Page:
In a recent conversation with a chief technology officer, he asserted all digital technology changes in his organisation were being led by IT and not by marketing. It made me wonder: How long a marketing function like this could survive?
The ever-increasing mobile population is triggering a rise in users not only sourcing information on their handset device, but also purchasing goods and services through it.
Mobile industry group AIMIA’s 9th annual Australian Mobile Phone Lifestyle Index for 2013 released this week shows 54 per cent of more than 2300 respondents made online purchases using their mobile phones. Of these, 45 per cent made two to three purchases in the last month and 38 per cent claim they will increase online spending in the next six months.
Digital content for the mobile phone, such as apps, video clips and games, was the most common type of purchase at 65 per cent. This was followed by tickets (53 per cent), books (34 per cent), clothes and jewellery (both 32 per cent), consumer electronics (19 per cent), services (12 per cent), DVDs (10 per cent), toys (9 per cent) and groceries (6 per cent).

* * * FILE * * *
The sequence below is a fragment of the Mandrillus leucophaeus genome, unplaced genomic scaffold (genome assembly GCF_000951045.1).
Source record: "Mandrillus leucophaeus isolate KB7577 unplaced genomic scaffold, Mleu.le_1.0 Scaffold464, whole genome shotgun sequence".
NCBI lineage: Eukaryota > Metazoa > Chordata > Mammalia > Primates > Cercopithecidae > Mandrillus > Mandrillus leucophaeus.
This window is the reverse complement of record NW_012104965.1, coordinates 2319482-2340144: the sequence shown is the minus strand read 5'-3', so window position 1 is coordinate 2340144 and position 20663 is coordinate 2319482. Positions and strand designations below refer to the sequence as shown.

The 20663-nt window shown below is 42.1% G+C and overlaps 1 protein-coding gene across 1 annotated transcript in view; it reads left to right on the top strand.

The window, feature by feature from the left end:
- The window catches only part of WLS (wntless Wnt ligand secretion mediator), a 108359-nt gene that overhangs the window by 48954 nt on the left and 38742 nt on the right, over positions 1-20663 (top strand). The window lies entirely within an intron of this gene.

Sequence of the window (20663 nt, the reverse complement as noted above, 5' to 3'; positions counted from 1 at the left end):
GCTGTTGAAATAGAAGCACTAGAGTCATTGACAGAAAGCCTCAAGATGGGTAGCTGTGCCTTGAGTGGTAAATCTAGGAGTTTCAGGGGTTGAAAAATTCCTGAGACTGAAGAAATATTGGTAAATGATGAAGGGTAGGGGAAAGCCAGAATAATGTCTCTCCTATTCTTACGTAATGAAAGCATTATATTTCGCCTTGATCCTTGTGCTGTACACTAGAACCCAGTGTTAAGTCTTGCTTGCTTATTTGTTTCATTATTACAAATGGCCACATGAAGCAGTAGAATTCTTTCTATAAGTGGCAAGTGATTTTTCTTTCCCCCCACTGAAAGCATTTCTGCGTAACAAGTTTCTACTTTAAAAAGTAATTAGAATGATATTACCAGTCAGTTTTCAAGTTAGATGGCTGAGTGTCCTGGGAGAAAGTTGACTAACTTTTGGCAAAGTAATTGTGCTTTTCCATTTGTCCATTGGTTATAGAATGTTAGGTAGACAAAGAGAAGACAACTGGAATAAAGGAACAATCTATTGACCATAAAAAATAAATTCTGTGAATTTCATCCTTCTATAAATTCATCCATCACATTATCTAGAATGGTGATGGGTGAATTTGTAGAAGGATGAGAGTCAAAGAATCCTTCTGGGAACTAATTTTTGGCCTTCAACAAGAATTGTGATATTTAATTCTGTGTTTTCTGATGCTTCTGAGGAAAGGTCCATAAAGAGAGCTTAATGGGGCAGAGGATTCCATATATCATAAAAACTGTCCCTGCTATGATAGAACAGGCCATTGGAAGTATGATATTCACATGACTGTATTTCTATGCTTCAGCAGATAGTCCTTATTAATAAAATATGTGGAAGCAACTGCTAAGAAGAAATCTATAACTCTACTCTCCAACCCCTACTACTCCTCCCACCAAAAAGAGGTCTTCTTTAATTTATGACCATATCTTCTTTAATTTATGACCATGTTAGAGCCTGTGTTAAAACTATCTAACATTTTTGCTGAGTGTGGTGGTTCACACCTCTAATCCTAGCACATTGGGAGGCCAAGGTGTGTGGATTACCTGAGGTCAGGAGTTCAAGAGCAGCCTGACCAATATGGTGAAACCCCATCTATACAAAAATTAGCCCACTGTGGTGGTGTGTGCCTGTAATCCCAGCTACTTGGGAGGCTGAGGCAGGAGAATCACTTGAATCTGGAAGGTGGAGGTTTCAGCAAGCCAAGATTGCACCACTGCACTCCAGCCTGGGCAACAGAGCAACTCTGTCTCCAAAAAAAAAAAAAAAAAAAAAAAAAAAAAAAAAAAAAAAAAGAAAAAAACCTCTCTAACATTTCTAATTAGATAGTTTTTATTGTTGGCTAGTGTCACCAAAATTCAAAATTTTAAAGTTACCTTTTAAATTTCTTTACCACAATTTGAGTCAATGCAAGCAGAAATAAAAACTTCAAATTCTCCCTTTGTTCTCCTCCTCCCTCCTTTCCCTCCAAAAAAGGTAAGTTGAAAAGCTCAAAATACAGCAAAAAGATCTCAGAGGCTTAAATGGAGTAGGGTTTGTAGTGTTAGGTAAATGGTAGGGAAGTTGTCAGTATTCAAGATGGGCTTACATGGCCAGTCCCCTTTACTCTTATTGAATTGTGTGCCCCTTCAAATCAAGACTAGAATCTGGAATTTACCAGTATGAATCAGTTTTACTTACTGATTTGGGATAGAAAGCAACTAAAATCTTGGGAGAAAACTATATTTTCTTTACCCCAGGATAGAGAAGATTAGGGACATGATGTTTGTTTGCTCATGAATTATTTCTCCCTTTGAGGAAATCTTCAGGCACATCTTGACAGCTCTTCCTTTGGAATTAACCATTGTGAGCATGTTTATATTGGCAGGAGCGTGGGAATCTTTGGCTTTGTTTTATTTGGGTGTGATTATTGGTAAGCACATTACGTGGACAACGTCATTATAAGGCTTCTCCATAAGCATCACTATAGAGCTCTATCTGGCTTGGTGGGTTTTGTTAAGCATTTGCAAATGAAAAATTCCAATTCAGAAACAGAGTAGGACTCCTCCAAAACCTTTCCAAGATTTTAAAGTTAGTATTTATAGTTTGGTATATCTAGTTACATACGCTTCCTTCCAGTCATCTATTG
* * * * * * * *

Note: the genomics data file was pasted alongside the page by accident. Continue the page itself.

Of the 82 per cent of respondents who had downloaded applications on their mobile phones, 62 per cent paid to do so. More than a third paid between $2-2.99, with 32 per cent paying $3-5.99, 17 per cent $1-1.99, 9 per cent $6-10, and 4 per cent more than $10.
The number of people paying for applications in the $2-5.99 price range has also increased since last year by 29 per cent. In addition, more people this year are purchasing apps in the $6-10 price range, increasing from 7 per cent in 2012 to 9 per cent this year.
The number of respondents that agreed to receive SMS or MMS messages from businesses has steadily increased since 2011, reaching 63 per cent this year compared to 57 per cent in 2012 and 47 per cent in 2011. Forty-three per cent agreed to one to five businesses sending messages.
The bulk of businesses sending consented messages were the banks at 58 per cent, with health and beauty providers at 27 per cent. Other retail and department stores at 21 per cent, and all other types of businesses such as travel, restaurants, reached less than 20 per cent of respondents.
With online shopping increasingly becoming popular among consumers, the survey found 28 per cent of respondents decreased in-store purchasing since started making purchases through their phones.
Just shy of 50 per cent are ‘somewhat satisfied’ with their mobile retail experience, and 30 per cent are ‘very satisfied’. Seventeen per cent are neutral, 4 per cent are somewhat dissatisfied and only 1 per cent are very dissatisfied.
Debit or credit card, PayPal and iTunes were the most popular ways to make payments through mobile phones.
The survey also found Apple continues to dominate the market, with 68 per cent of the 1298 tablet users owning an iPad, and 45 per cent of 2040 smartphone users owning an iPhone. However, Samsung tablet users increased from 7 per cent in 2012 to 12 per cent in 2013.